This year’s event was the first Anguilla Regatta to be held since the opening of the Anguilla Youth Sailing Club (AYSC). The Anguilla Sailing Association started this regatta in 2003 with the idea of increasing business in Anguilla during the traditionally slower tourism period of early/mid May as well as creating a sailing school for the children of Anguilla. Business was definitely more robust on Anguilla over the weekend … but the highlight of this regatta was the participation of the children who have been a part of the Anguilla Youth Sailing Club over the past year.
Two yachts, Juluca and Charm III, both from Anguilla, sailed for two of the three days with crews made up of children from the AYSC. The 1928 Alden schooner Charm III, skippered by Richard West, was filled with the laughter, smiles and occasional gritting of teeth throughout the weekend as she was brought to victory with the help of six young sailors from Anguilla Youth Sailing Club. Each of the kids had a unique job to perform, from trimming sails to steering the vessel. Mr. West gave them a great deal of responsibility and a chance to see what they were made of.
Success didn’t come without hard work and sweat, but in the end it was worth it: Charm III was the overall winner in her class. A sense of pride and accomplishment lit up their faces as the youth finished the final race on Sunday. Juluca also finished first in her class and gave the kids an opportunity to work hard on a different type of sailing boat. The Anguilla Sailing Association wishes to thank Richard and Maryse West and Steve and Suzy Donahue for their continued commitment to the kids and the AYSC.
Another racing yacht, Lin, from St. Martin also sailed with children; this time the kids were from Lycee d’ile du Mer – a vocational/technical school in French St. Martin that teaches kids about boats, sailing, boat maintenance and the sea. After losing a sail on the first day of racing, the crew was lucky enough to have found a friend in Philip Herve who gave over his yacht Vanille for the kids to race on for the remainder of the regatta. The participation of all these children in the fifth annual Anguilla Regatta made the event extra special as the crowd and participants all realized what a positive contribution sailing can bring to the youth on the islands and the future of sailing in the Caribbean.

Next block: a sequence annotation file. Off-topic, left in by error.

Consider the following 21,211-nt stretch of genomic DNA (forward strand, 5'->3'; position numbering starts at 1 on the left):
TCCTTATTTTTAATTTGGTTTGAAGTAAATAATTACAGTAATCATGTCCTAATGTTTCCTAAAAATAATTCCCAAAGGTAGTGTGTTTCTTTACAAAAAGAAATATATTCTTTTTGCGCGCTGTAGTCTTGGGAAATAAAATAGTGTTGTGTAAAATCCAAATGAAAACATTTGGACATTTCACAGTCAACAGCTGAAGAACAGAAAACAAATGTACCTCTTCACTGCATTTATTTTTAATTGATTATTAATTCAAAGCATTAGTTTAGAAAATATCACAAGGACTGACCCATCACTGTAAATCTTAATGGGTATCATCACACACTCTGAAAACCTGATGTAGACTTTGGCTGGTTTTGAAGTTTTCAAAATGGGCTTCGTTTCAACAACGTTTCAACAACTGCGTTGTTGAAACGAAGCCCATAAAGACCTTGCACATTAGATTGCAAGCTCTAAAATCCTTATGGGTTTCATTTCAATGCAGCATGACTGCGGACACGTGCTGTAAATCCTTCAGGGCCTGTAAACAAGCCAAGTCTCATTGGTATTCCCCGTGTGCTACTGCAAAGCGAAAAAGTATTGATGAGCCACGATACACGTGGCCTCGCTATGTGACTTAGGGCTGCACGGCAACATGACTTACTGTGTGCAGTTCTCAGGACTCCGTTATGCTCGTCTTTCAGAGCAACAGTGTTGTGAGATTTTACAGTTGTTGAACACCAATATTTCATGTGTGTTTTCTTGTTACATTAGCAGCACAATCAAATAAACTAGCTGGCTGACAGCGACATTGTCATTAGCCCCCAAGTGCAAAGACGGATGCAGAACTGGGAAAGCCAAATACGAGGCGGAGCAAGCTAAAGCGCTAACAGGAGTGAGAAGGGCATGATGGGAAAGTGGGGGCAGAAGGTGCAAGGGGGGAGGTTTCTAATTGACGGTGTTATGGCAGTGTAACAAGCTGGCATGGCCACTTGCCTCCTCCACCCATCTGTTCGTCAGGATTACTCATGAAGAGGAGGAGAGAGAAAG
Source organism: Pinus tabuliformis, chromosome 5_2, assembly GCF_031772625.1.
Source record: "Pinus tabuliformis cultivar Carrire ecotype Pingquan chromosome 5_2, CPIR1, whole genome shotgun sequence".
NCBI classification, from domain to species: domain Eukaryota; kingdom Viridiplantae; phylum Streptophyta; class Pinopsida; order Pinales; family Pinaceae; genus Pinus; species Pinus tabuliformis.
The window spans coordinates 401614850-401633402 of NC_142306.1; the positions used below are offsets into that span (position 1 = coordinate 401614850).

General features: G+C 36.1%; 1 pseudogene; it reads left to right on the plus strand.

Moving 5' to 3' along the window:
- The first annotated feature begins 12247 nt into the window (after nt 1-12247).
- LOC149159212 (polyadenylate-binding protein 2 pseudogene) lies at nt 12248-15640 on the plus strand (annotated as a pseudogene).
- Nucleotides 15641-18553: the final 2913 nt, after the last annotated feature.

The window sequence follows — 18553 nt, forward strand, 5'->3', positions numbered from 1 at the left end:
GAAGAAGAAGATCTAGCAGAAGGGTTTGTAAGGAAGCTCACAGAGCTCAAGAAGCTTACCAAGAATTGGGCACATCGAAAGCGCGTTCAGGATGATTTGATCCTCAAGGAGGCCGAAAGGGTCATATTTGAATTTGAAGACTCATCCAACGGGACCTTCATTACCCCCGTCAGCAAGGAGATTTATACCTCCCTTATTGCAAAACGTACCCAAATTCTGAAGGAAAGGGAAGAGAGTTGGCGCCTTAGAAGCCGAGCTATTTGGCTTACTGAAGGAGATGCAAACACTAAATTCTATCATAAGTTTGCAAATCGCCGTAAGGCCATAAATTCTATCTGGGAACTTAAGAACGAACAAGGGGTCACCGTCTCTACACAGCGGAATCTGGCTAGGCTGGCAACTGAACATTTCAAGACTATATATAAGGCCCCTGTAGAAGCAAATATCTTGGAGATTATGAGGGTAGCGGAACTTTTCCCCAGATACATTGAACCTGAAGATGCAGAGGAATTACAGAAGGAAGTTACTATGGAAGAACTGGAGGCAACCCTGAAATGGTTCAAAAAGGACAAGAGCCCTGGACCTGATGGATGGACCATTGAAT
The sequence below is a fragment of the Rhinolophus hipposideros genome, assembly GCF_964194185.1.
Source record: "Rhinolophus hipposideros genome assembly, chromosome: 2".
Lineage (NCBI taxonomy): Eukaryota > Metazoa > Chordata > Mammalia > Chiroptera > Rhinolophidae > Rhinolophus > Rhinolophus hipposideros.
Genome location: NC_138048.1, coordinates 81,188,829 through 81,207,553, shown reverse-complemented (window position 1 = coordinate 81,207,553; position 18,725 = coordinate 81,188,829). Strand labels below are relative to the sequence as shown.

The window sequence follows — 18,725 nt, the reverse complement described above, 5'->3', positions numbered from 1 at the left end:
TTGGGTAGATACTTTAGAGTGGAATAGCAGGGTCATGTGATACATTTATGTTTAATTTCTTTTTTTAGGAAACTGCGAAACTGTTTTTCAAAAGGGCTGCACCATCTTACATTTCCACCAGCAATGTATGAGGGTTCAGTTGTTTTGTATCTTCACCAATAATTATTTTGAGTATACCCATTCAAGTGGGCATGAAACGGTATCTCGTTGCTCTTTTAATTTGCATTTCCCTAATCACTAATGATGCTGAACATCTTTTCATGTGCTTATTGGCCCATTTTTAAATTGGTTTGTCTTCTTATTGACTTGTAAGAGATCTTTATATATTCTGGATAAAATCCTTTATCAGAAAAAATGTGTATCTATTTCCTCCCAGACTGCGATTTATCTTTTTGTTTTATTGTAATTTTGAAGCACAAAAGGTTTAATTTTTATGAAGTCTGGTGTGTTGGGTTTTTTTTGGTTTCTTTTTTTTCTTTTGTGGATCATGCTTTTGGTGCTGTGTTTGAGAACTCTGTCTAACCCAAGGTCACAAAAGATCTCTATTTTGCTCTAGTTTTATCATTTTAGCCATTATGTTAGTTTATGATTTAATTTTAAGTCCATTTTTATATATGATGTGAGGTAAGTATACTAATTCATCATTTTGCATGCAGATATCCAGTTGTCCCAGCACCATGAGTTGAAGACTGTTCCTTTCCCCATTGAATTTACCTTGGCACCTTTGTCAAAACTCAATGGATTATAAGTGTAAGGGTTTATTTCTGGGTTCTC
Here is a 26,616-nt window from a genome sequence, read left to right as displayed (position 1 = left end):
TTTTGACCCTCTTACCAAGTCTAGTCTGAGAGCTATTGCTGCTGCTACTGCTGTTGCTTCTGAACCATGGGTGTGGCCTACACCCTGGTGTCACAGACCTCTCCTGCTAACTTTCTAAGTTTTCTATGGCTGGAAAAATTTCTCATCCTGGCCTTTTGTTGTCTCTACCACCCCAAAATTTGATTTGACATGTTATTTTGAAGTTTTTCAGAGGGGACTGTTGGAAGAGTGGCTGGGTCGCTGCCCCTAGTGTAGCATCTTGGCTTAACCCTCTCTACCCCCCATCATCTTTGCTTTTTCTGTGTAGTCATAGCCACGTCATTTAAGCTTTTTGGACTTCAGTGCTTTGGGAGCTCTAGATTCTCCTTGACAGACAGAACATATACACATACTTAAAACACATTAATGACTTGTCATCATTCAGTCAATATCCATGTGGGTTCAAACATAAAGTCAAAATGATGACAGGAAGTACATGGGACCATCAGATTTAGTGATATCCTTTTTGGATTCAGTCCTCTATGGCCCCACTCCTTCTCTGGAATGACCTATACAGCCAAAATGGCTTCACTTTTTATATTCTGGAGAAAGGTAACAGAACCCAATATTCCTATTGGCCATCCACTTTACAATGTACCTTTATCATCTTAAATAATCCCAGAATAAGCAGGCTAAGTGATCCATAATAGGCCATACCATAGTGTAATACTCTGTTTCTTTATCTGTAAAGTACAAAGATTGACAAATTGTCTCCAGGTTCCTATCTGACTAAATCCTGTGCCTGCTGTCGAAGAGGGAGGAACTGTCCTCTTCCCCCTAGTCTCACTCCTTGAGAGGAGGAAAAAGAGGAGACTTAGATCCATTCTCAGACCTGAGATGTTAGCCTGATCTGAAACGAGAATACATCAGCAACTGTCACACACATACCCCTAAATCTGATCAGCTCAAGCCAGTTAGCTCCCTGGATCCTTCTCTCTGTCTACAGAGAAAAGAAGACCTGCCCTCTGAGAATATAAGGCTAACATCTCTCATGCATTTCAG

Five members of the Anguilla Youth Sailing club racing team took to the waters of Road Bay just off the main stage for the Optimist Exhibition Regatta on Sunday afternoon. Exhausted after just having completed an exciting and grueling race on Charm III, they battled it out for the unofficial title of Optimist National Champion. The racing team prepared for this event with a practice regatta on May 5 also held on Road Bay which gave them extra time in the boat to practice their boat handling, strategy and tactics.
Five races were sailed in a shifty southeast trade. The small triangle course kept the action tight and exciting as spectators looked on from the beach just 50 meters away. Among the ardent competition, there was also displayed some great acts of sportsmanship most notably by Romero Gumbs. Throughout the regatta he demonstrated the essence of sportsmanship by following the rules and performing penalty circles even when not told to do so when he committed unintentional fouls. Any disagreements that occurred on the water stayed there and no hard feelings were brought ashore. These young sailors epitomize the spirit of camaraderie, teamwork and friendship. They were able to work as a team to lead Charm III to victory and then turn around to race against each other in the Optimist Regatta, all the while maintaining a positive and vibrant amity.
The Anguilla Sailing Association wishes to thank all the sponsors and participants, in particular the Anguilla Tourist Board and the Festivals Office for their continued support. For more information on the ASA, the Anguilla Regatta, or the AYSC: www.sailanguilla.com or www.anguillaregatta.com.